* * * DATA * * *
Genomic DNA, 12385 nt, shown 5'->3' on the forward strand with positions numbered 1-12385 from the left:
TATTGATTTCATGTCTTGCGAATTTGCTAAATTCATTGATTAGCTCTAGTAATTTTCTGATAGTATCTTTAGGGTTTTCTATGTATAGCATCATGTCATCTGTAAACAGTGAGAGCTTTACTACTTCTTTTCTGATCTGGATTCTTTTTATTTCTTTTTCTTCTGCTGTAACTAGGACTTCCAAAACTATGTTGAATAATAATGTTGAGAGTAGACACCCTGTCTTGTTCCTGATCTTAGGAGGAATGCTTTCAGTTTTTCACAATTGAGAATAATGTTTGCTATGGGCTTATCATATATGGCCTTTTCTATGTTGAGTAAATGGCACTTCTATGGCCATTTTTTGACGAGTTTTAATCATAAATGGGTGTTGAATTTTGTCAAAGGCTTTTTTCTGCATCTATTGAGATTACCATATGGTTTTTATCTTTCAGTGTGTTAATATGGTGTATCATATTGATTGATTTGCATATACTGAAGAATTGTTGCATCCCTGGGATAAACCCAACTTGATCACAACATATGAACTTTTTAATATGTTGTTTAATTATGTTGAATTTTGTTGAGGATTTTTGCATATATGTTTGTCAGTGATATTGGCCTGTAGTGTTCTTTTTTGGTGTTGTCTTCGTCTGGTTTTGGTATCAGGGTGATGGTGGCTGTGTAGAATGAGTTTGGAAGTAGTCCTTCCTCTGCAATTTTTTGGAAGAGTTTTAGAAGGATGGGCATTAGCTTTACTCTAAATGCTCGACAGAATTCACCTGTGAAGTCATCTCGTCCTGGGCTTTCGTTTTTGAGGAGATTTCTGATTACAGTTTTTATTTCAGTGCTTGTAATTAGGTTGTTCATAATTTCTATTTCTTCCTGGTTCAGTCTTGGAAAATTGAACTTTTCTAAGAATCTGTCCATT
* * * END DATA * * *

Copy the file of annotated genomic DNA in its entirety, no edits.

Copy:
Genomic DNA, 12385 nt, shown 5'->3' on the forward strand with positions numbered 1-12385 from the left:
TATTGATTTCATGTCTTGCGAATTTGCTAAATTCATTGATTAGCTCTAGTAATTTTCTGATAGTATCTTTAGGGTTTTCTATGTATAGCATCATGTCATCTGTAAACAGTGAGAGCTTTACTACTTCTTTTCTGATCTGGATTCTTTTTATTTCTTTTTCTTCTGCTGTAACTAGGACTTCCAAAACTATGTTGAATAATAATGTTGAGAGTAGACACCCTGTCTTGTTCCTGATCTTAGGAGGAATGCTTTCAGTTTTTCACAATTGAGAATAATGTTTGCTATGGGCTTATCATATATGGCCTTTTCTATGTTGAGTAAATGGCACTTCTATGGCCATTTTTTGACGAGTTTTAATCATAAATGGGTGTTGAATTTTGTCAAAGGCTTTTTTCTGCATCTATTGAGATTACCATATGGTTTTTATCTTTCAGTGTGTTAATATGGTGTATCATATTGATTGATTTGCATATACTGAAGAATTGTTGCATCCCTGGGATAAACCCAACTTGATCACAACATATGAACTTTTTAATATGTTGTTTAATTATGTTGAATTTTGTTGAGGATTTTTGCATATATGTTTGTCAGTGATATTGGCCTGTAGTGTTCTTTTTTGGTGTTGTCTTCGTCTGGTTTTGGTATCAGGGTGATGGTGGCTGTGTAGAATGAGTTTGGAAGTAGTCCTTCCTCTGCAATTTTTTGGAAGAGTTTTAGAAGGATGGGCATTAGCTTTACTCTAAATGCTCGACAGAATTCACCTGTGAAGTCATCTCGTCCTGGGCTTTCGTTTTTGAGGAGATTTCTGATTACAGTTTTTATTTCAGTGCTTGTAATTAGGTTGTTCATAATTTCTATTTCTTCCTGGTTCAGTCTTGGAAAATTGAACTTTTCTAAGAATCTGTCCATT